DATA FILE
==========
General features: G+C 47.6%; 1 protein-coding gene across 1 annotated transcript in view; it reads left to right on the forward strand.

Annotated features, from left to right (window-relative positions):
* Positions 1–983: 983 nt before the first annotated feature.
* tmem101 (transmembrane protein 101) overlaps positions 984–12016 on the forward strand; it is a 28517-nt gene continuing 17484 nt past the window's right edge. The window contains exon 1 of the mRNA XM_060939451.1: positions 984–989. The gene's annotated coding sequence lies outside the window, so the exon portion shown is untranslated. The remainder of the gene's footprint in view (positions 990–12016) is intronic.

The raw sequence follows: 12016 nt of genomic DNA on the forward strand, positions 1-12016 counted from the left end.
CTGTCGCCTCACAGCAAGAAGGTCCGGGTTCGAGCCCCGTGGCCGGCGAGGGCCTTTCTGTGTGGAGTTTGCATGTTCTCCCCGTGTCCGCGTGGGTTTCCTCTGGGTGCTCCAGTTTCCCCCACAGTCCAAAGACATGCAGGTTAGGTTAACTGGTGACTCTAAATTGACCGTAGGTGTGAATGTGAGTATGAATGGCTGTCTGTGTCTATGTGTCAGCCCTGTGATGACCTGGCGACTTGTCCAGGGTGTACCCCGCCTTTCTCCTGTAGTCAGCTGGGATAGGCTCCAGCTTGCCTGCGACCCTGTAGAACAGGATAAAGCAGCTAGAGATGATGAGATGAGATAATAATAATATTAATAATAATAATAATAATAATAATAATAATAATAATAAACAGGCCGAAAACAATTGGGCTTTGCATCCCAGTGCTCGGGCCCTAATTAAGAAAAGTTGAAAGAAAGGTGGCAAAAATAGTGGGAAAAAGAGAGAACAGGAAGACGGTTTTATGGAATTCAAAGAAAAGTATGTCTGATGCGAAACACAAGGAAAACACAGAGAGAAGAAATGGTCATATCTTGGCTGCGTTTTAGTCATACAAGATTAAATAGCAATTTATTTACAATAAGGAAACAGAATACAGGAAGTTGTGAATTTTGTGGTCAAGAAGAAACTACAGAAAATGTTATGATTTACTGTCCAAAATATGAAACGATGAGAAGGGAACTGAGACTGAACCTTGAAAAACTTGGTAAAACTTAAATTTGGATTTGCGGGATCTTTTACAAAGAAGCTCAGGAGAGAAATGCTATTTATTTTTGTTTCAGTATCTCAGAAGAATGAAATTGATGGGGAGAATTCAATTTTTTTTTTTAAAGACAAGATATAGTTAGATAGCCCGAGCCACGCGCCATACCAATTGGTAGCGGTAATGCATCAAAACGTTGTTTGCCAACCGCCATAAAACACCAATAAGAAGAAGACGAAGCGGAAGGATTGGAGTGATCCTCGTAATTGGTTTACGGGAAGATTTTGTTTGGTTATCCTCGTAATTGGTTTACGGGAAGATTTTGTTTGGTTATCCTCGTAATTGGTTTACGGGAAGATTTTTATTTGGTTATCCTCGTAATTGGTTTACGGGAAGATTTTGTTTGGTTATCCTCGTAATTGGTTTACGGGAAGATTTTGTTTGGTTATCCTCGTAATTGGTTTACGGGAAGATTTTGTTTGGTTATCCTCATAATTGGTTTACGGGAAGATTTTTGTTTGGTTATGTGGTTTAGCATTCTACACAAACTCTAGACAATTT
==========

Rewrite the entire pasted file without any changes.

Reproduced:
General features: G+C 47.6%; 1 protein-coding gene across 1 annotated transcript in view; it reads left to right on the forward strand.

Annotated features, from left to right (window-relative positions):
* Positions 1–983: 983 nt before the first annotated feature.
* tmem101 (transmembrane protein 101) overlaps positions 984–12016 on the forward strand; it is a 28517-nt gene continuing 17484 nt past the window's right edge. The window contains exon 1 of the mRNA XM_060939451.1: positions 984–989. The gene's annotated coding sequence lies outside the window, so the exon portion shown is untranslated. The remainder of the gene's footprint in view (positions 990–12016) is intronic.

The raw sequence follows: 12016 nt of genomic DNA on the forward strand, positions 1-12016 counted from the left end.
CTGTCGCCTCACAGCAAGAAGGTCCGGGTTCGAGCCCCGTGGCCGGCGAGGGCCTTTCTGTGTGGAGTTTGCATGTTCTCCCCGTGTCCGCGTGGGTTTCCTCTGGGTGCTCCAGTTTCCCCCACAGTCCAAAGACATGCAGGTTAGGTTAACTGGTGACTCTAAATTGACCGTAGGTGTGAATGTGAGTATGAATGGCTGTCTGTGTCTATGTGTCAGCCCTGTGATGACCTGGCGACTTGTCCAGGGTGTACCCCGCCTTTCTCCTGTAGTCAGCTGGGATAGGCTCCAGCTTGCCTGCGACCCTGTAGAACAGGATAAAGCAGCTAGAGATGATGAGATGAGATAATAATAATATTAATAATAATAATAATAATAATAATAATAATAATAATAAACAGGCCGAAAACAATTGGGCTTTGCATCCCAGTGCTCGGGCCCTAATTAAGAAAAGTTGAAAGAAAGGTGGCAAAAATAGTGGGAAAAAGAGAGAACAGGAAGACGGTTTTATGGAATTCAAAGAAAAGTATGTCTGATGCGAAACACAAGGAAAACACAGAGAGAAGAAATGGTCATATCTTGGCTGCGTTTTAGTCATACAAGATTAAATAGCAATTTATTTACAATAAGGAAACAGAATACAGGAAGTTGTGAATTTTGTGGTCAAGAAGAAACTACAGAAAATGTTATGATTTACTGTCCAAAATATGAAACGATGAGAAGGGAACTGAGACTGAACCTTGAAAAACTTGGTAAAACTTAAATTTGGATTTGCGGGATCTTTTACAAAGAAGCTCAGGAGAGAAATGCTATTTATTTTTGTTTCAGTATCTCAGAAGAATGAAATTGATGGGGAGAATTCAATTTTTTTTTTTAAAGACAAGATATAGTTAGATAGCCCGAGCCACGCGCCATACCAATTGGTAGCGGTAATGCATCAAAACGTTGTTTGCCAACCGCCATAAAACACCAATAAGAAGAAGACGAAGCGGAAGGATTGGAGTGATCCTCGTAATTGGTTTACGGGAAGATTTTGTTTGGTTATCCTCGTAATTGGTTTACGGGAAGATTTTGTTTGGTTATCCTCGTAATTGGTTTACGGGAAGATTTTTATTTGGTTATCCTCGTAATTGGTTTACGGGAAGATTTTGTTTGGTTATCCTCGTAATTGGTTTACGGGAAGATTTTGTTTGGTTATCCTCGTAATTGGTTTACGGGAAGATTTTGTTTGGTTATCCTCATAATTGGTTTACGGGAAGATTTTTGTTTGGTTATGTGGTTTAGCATTCTACACAAACTCTAGACAATTT